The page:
At the end of last week, dairy brand Land O'Lakes announced the launch of its "Delete to Feed" campaign, aimed at eliminating the American hunger epidemic through unexpected means. "Instagram is full of food posts, but millions of Americans go hungry each year," the site reads. "For each food post you delete, Land O'Lakes will donate 11 meals to Feeding America®," referring to the sprawling national non-profit charity network of food banks. "Let’s delete hunger one photo at a time," its call-to-action encourages.
What follows are some inarguably damning statistics: 1 in 6 kids don't know where their next meal is coming from; 13% of all households in the nation struggle with food insecurity; over 5 million senior citizens face hunger each year. Food insecurity, the site reminds us, is an equal-opportunity social cancer, affecting people regardless of age or race.
Arming us with this information, the campaign gives us simple instructions to follow: Hook up your Instagram account (appended with a tiny reminder that "We don't save your account info."), select a food photo you'd like to delete, actually delete it, and then share your low-res "achievement badge" (pictured above) to help spread the word. You expend precious little energy in doing your bit for changing the world. The site also contains a running tally of how many donated meals there are so far—my count as of 10:30am EST was 56,342. The campaign will end in mid-October, or as soon as it meets its goal of 2.75 million meals.
The easy-peasy methodology has certainly endeared people to the campaign already. "This is a very creative way to use social media to affect real-world change and I for one will be doing this as soon as possible," wrote Bustle's Dasha Fayvinova of the campaign.
Though I am allergic to the phrase "affect real-world change," Dasha, I feel you. The methodology of this campaign is so bizarre that it might be ingenious enough to work. It's effectively holding a mirror to the often self-serving foodie culture ubiquitous on Instagram, calling it out for what can sometimes register as: selfish, representative of class hegemony, woefully out-of-touch with the realities of an America that's impoverished and destitute. On its face, this campaign has spotlessly earnest intentions that are easy for a large swath of the American populace to latch onto.
Yet the chatter surrounding "Delete to Feed" recalls some disastrous internet campaigns that have encouraged a kind of behavior that's now been endearingly termed slacktivism—think of KONY 2012, the video-driven campaign from Invisible Children that attempted to mobilize Americans to "catch" Ugandan militia leader Joseph Kony while pedaling simplistic misinformation about a mammoth conflict. "Hopefully, this helps raise awareness of the food insecurity problem within the United States," commented Andy Azula, SVP, executive creative director at The Martin Agency, the ad agency that partnered with Land O'Lakes for this.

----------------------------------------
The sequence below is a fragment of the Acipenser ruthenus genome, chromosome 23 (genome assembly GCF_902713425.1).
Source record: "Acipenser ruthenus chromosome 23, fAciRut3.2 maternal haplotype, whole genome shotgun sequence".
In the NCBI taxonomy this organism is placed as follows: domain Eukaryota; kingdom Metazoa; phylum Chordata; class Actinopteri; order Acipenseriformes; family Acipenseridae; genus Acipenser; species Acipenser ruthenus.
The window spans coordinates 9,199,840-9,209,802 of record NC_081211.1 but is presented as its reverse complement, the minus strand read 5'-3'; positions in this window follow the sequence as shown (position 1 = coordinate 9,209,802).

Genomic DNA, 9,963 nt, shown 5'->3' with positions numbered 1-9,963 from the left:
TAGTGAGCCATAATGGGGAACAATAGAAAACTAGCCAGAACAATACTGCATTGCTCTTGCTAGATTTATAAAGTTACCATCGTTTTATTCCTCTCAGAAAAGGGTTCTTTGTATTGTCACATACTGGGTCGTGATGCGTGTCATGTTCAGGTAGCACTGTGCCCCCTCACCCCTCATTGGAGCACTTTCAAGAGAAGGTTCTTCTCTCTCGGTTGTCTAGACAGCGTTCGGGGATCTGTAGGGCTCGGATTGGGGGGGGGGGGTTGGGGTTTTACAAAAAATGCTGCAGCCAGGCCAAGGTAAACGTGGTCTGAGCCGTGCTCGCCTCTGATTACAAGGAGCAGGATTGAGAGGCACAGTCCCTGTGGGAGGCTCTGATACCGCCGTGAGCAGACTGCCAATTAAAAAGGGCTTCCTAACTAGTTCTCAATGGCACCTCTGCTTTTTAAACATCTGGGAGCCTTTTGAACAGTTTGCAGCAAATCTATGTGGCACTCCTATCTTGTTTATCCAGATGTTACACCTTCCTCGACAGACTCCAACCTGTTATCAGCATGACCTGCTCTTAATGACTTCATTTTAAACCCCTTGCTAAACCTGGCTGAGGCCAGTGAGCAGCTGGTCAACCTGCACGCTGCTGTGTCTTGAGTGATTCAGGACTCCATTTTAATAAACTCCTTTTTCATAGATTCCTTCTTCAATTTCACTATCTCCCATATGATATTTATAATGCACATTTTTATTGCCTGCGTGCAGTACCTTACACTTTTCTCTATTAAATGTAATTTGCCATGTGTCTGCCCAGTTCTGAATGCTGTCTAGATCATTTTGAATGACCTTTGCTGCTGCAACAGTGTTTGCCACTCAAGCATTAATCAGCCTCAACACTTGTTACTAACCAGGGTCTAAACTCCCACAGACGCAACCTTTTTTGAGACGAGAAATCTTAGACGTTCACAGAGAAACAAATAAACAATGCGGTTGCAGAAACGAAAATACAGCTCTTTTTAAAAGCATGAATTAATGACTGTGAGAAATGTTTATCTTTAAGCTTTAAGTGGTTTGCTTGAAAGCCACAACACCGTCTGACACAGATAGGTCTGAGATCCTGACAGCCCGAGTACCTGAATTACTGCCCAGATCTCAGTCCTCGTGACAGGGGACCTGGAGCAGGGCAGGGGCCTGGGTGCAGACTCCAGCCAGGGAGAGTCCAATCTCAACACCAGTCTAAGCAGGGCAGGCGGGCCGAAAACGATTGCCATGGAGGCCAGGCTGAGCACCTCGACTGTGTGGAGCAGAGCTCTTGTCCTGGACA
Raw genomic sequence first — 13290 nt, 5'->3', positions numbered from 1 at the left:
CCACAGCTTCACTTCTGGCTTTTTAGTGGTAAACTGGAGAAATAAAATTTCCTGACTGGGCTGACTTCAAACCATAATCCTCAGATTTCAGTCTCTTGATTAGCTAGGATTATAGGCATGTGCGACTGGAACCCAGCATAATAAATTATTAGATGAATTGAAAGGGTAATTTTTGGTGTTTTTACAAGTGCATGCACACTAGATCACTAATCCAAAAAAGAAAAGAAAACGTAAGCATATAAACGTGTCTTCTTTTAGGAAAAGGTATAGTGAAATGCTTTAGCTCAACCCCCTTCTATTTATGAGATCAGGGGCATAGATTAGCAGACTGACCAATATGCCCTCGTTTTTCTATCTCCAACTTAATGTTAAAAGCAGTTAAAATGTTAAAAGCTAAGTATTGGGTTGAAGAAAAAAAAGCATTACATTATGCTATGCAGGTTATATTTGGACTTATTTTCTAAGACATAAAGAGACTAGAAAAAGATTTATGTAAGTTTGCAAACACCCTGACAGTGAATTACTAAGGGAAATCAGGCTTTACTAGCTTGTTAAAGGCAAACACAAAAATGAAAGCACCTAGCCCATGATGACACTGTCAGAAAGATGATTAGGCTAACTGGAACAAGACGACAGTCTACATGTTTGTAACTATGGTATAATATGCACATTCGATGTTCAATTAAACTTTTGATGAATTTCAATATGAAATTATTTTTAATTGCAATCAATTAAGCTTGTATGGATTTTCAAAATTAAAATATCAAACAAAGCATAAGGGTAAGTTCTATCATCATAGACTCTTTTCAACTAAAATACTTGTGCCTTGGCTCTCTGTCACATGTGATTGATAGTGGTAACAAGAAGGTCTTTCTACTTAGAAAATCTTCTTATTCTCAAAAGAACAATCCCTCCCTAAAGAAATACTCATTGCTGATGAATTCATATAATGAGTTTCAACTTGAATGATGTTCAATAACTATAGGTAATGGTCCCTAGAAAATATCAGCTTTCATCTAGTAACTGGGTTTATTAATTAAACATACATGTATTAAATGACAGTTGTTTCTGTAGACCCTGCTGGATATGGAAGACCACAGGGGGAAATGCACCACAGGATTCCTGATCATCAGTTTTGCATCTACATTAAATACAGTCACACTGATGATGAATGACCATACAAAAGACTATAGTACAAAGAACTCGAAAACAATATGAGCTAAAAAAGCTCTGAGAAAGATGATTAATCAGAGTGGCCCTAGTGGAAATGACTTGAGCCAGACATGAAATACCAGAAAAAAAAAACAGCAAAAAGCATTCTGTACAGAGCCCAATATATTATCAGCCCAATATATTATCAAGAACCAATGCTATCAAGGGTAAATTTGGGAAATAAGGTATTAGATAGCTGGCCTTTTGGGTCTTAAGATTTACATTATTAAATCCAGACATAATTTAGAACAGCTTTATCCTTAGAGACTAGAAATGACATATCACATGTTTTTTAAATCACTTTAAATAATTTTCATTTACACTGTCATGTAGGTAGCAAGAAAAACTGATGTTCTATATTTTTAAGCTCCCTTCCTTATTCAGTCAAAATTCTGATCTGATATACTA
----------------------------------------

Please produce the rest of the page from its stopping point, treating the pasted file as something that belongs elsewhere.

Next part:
I hope so, too, Andy. But also, hm...yikes? Haven't we heard this refrain of 'raising awareness' before? Like, an alarmingly large number of times? This is a loaded phrase, riddled with red flags. 'Raising awareness' can, as many people have written before, often provide us the cheap, easy gratification of feeling as though we've seismically changed the world without deviating from the comforts of our day-to-day routine.
Is Delete to Feed an terrifically imaginative or oddly circuitous way to jolt us out of collective ignorance regarding hunger? I hope this campaign takes off; I'm confident that it'll satisfy its outlined deliverable of feeding starving American families. It's more about the packaging. I worry that this campaign will delude people into thinking they're overnight experts on, or missionaries for, American hunger. The work of educating people who don't know that American hunger exists, and can often be so ugly, is much harder than deleting an Instagram post. That's an endeavor to which people devote whole lives and careers.
Would you participate in Delete to Feed? Have any reservations? Let us know in the comments.